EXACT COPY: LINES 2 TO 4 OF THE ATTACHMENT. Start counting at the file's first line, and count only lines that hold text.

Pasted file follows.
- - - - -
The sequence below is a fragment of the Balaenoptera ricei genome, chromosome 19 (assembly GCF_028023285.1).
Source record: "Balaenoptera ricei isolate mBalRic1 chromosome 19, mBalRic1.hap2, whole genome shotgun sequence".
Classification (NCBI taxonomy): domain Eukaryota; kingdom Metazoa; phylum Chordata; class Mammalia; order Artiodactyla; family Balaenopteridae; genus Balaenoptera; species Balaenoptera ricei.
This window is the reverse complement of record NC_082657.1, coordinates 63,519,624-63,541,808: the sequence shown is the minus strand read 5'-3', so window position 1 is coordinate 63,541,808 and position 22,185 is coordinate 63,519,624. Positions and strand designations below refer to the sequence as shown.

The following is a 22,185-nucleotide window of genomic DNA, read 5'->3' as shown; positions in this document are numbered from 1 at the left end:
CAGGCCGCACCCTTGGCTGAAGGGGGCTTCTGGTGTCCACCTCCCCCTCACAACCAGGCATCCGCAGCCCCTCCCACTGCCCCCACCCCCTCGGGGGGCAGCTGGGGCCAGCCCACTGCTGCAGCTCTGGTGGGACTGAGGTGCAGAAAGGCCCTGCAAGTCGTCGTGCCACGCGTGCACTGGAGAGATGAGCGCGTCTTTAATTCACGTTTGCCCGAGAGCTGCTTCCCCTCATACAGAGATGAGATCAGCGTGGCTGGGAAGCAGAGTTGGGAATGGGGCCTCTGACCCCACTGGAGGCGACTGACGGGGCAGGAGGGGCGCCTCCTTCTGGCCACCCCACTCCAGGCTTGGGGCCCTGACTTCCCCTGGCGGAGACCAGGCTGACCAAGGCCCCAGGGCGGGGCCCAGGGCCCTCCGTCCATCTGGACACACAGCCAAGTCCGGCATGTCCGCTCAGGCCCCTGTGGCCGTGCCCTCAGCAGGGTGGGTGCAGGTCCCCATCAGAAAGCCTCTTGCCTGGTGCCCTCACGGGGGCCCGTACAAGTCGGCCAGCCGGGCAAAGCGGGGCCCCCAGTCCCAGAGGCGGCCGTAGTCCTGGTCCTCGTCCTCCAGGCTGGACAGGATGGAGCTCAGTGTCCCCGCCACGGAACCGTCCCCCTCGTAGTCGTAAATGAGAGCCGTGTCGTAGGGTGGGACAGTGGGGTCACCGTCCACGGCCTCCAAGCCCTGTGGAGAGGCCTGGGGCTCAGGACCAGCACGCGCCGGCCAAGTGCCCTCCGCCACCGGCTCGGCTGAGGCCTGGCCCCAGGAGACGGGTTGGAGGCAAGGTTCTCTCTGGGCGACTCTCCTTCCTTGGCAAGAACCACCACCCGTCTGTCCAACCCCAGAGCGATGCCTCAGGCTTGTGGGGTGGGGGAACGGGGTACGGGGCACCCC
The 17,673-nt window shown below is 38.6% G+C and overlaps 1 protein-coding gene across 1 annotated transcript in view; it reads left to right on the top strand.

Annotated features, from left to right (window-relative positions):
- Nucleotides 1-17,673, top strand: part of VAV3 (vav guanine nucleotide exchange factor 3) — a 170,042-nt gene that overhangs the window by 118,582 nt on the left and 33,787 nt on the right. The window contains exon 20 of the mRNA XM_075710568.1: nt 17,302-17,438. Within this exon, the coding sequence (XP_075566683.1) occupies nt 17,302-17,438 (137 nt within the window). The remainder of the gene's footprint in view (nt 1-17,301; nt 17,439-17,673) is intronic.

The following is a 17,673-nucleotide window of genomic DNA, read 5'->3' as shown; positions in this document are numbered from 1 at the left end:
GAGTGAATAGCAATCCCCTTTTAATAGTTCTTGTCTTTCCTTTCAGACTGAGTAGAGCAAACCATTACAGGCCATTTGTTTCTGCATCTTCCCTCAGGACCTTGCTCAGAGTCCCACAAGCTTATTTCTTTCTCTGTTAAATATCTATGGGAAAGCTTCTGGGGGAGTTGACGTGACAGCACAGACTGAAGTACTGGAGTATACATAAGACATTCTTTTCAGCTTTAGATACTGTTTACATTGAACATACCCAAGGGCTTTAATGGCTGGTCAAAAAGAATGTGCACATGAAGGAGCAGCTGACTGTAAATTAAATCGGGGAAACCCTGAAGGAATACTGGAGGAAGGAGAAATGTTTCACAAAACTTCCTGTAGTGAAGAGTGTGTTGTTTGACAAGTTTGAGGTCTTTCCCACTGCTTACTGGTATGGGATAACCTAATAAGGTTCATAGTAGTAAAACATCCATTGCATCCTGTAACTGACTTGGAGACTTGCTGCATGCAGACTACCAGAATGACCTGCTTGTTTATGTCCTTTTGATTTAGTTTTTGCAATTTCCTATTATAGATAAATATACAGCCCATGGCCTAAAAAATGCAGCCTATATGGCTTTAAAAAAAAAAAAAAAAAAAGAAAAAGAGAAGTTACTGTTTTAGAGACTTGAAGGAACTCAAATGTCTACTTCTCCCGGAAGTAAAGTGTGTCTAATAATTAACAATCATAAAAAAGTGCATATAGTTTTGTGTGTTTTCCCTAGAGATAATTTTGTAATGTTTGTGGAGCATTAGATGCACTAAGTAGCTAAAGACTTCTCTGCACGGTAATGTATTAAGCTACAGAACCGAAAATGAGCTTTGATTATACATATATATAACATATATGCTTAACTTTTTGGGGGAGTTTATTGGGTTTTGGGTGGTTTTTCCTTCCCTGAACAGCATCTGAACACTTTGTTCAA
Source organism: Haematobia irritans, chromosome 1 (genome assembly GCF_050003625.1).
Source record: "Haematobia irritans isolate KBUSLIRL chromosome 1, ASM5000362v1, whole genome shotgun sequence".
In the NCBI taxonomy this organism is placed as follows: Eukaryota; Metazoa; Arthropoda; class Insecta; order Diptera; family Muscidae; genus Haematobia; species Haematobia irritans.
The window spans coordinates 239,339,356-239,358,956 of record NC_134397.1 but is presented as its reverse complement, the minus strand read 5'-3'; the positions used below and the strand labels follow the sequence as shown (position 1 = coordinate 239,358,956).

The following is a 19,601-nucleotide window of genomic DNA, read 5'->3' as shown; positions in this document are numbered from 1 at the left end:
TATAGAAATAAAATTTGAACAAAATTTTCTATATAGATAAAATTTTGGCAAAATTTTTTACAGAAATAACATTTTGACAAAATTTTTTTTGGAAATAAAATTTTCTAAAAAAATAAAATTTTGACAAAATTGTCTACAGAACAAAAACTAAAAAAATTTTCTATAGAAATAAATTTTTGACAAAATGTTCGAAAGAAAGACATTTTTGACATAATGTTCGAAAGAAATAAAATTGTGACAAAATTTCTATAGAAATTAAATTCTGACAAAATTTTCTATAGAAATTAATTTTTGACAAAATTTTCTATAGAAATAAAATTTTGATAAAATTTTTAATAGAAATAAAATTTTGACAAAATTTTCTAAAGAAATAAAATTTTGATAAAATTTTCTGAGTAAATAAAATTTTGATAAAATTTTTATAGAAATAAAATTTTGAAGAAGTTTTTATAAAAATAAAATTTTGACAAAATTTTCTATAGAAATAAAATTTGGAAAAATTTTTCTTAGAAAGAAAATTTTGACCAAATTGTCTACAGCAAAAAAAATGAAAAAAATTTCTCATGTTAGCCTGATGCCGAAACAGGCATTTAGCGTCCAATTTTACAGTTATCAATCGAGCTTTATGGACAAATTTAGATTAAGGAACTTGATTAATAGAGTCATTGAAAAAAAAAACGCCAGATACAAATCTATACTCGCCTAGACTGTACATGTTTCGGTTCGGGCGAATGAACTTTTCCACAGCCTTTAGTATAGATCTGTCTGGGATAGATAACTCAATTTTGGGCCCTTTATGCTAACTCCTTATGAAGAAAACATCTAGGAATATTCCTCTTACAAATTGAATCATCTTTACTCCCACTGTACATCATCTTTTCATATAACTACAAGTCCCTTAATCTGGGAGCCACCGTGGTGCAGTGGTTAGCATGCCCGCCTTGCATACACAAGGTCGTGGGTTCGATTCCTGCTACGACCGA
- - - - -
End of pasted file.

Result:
Source record: "Balaenoptera ricei isolate mBalRic1 chromosome 19, mBalRic1.hap2, whole genome shotgun sequence".
Classification (NCBI taxonomy): domain Eukaryota; kingdom Metazoa; phylum Chordata; class Mammalia; order Artiodactyla; family Balaenopteridae; genus Balaenoptera; species Balaenoptera ricei.
This window is the reverse complement of record NC_082657.1, coordinates 63,519,624-63,541,808: the sequence shown is the minus strand read 5'-3', so window position 1 is coordinate 63,541,808 and position 22,185 is coordinate 63,519,624. Positions and strand designations below refer to the sequence as shown.